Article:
I was called to the Bar in 1964 at a time when the number of women in practice was barely 100. I was very fortunate to secure two consecutive six month pupillages in a top commercial set and a general common law set, respectively, and was offered a tenancy at the chambers where I did my second six months, I was at the time the only woman member in chambers, which did not feel particularly strange as there were so few of us about. They were a terrific set, busy, welcoming and friendly and the only time I experienced any possible discrimination was when I overheard our senior clerk telling a solicitor on the phone that for the following morning’s case he could have Mr So and So or Mr Somebody Else – “or, of course, there’s always Miss K”. I didn’t protest as I was indeed the most junior member of chambers and thought, perhaps charitably, that this may have been the reason for his reluctance to push me forward.
I was married within two years of starting practice and had my first baby a year later, followed by No. 2 a year after that. (I was in court four days after I had the first one – it would have been sooner, but the weekend intervened – and two days after number 2, with my mother sitting outside Westminster County Court, rocking the carrycot.) Having two babies at the Bar presented some practical childcare issues, as neither my husband, a very junior hospital doctor nor I, with my almost non-existent income (lots of work, but the cheques were few and far between) could afford a nanny and nurseries and child minders were also beyond our means. So I took them into chambers and they often accompanied me to court, when my mother was unable to look after them. I was breastfeeding the younger one and, sharing a room with three male members of chambers necessitated some delicate negotiations – with three hasty departures at four-hourly intervals.
At the magistrates’ court, there was usually a female police officer or even a prison officer who would “mind the baby” while I nipped into court for a quick plea in mitigation, or the very occasional fight. The screams that penetrated the courtroom walls invariably came from somebody else’s child; mine were invariably quiet – perhaps cowed by the solemn atmosphere of the law in action. In the county courts, the friendly clerks would also be happy to coo over the pram in return for chocolates or, usually, my heartfelt thanks alone. It could only last so long. To everybody’s immense relief (I’m sure) I decided to take up a legal civil service post while the children were of pre-school age, intending to return to chambers once they were old enough to go to school full-time. I thought a steady income, which would pay for adequate childcare, was just about compensation for the loss of my practice at the Bar which I had enjoyed so much. My Head of Chambers was most understanding – he had a working wife himself – and the clerks promised me that my seat in chambers would still be there for me when I needed it. 18 years later, and with another child added to our family, I was happily prosecuting murderers, fraudsters and IRA terrorists at the DPP’s department and not missing self-employed practice at all.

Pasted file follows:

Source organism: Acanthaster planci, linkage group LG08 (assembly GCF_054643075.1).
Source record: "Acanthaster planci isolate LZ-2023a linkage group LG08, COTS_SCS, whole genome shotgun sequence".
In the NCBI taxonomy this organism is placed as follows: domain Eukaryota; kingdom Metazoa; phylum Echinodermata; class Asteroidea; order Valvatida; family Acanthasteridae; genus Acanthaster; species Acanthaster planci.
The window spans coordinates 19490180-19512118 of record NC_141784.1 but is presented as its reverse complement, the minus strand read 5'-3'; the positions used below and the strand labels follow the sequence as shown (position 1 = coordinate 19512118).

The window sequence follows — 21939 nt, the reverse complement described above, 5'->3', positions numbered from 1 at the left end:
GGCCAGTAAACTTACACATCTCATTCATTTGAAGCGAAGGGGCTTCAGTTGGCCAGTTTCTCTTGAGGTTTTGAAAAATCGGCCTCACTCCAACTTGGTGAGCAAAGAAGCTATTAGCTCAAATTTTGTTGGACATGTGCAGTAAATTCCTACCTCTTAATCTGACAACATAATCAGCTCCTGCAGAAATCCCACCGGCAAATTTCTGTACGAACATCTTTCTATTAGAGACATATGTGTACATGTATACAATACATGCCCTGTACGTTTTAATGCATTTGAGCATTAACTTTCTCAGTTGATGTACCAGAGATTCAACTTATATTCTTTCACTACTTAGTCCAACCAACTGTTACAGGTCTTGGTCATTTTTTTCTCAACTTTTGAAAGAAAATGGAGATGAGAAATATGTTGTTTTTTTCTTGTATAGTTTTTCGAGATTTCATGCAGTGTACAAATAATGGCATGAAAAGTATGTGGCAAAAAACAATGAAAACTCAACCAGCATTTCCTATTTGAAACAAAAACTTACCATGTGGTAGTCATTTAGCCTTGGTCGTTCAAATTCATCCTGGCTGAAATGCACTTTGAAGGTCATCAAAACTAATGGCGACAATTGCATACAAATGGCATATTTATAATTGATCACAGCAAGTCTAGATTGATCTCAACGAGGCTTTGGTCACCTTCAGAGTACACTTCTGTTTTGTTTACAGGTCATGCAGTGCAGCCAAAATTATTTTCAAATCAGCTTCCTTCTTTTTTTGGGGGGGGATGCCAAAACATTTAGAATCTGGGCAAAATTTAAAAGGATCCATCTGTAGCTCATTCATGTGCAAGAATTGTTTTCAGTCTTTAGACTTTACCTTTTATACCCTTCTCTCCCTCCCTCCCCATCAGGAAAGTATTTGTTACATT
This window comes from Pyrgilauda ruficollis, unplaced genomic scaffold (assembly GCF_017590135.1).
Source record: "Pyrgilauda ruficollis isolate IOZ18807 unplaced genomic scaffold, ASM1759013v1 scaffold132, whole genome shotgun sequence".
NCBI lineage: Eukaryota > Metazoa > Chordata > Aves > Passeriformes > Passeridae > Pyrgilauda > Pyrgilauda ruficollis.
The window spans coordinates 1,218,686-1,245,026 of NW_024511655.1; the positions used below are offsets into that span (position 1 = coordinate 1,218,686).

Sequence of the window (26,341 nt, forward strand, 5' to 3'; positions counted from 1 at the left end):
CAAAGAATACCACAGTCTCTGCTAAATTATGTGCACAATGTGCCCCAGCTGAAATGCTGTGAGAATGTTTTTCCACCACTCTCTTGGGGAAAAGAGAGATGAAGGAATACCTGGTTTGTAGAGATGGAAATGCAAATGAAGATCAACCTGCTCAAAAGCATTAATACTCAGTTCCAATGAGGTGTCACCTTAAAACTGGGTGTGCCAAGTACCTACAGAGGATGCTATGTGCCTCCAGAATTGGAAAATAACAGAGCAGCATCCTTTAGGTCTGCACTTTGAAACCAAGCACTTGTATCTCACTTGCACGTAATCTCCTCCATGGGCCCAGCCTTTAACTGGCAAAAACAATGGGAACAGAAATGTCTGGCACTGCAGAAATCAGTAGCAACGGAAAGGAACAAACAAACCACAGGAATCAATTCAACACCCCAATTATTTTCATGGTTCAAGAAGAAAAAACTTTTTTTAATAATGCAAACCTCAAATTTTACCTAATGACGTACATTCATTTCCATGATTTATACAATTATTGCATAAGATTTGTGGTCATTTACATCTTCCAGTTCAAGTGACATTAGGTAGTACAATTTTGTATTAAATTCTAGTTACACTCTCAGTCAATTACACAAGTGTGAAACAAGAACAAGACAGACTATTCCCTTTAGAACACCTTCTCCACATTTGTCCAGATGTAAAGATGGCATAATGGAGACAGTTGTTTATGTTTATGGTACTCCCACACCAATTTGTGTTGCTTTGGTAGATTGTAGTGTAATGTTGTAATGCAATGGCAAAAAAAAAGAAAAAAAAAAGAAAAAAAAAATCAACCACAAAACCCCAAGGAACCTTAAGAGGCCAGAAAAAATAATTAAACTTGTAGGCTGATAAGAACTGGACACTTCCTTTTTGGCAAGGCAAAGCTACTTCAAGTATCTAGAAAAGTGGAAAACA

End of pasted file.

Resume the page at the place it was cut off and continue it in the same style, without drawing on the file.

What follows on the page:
However, the school holidays presented something of a problem. I had an enormous room at the DPP and the children could happily occupy themselves with drawing and games at one end, while I got on with paperwork at the other and nobody was any the wiser. There were lots of spare old papers around, with blank backs, for them to use. However I was disconcerted to be challenged by a stipe at a “Section 1” committal, who asked me if “there was any significance in the crayoned drawings” on the reverse of the original documents I had just submitted.
I prosecuted a woman for a offence under the Exchange Control Act, at Staines Magistrates Court one summer, during the school holidays, and having been given leave for the afternoon, we planned a visit to Windsor Safari Park. I took the girls down in the car, intending that they would sit outside the court while I did the summary trial, as they were too young to enter the courtroom. On the way down, I explained the allegations against our defendant, who was pleading guilty. A kindly police officer at the court told the they could creep into the courtroom if they were very quiet and they duly sat mesmerised at the back of the court. When I joined them afterwards, they were shocked by the demeanour of the accused. “What a horrible looking woman”, they said. “You could see she was a criminal. She had a really nasty face and that awful blue hat!” I had to explain that she was the Chairman of the Bench. My defendant was a perfectly innocuous-looking person, whose back was turned to my daughters throughout the brief hearing.
Sadly none of my three daughters has followed me into the law; maybe it’s for the best.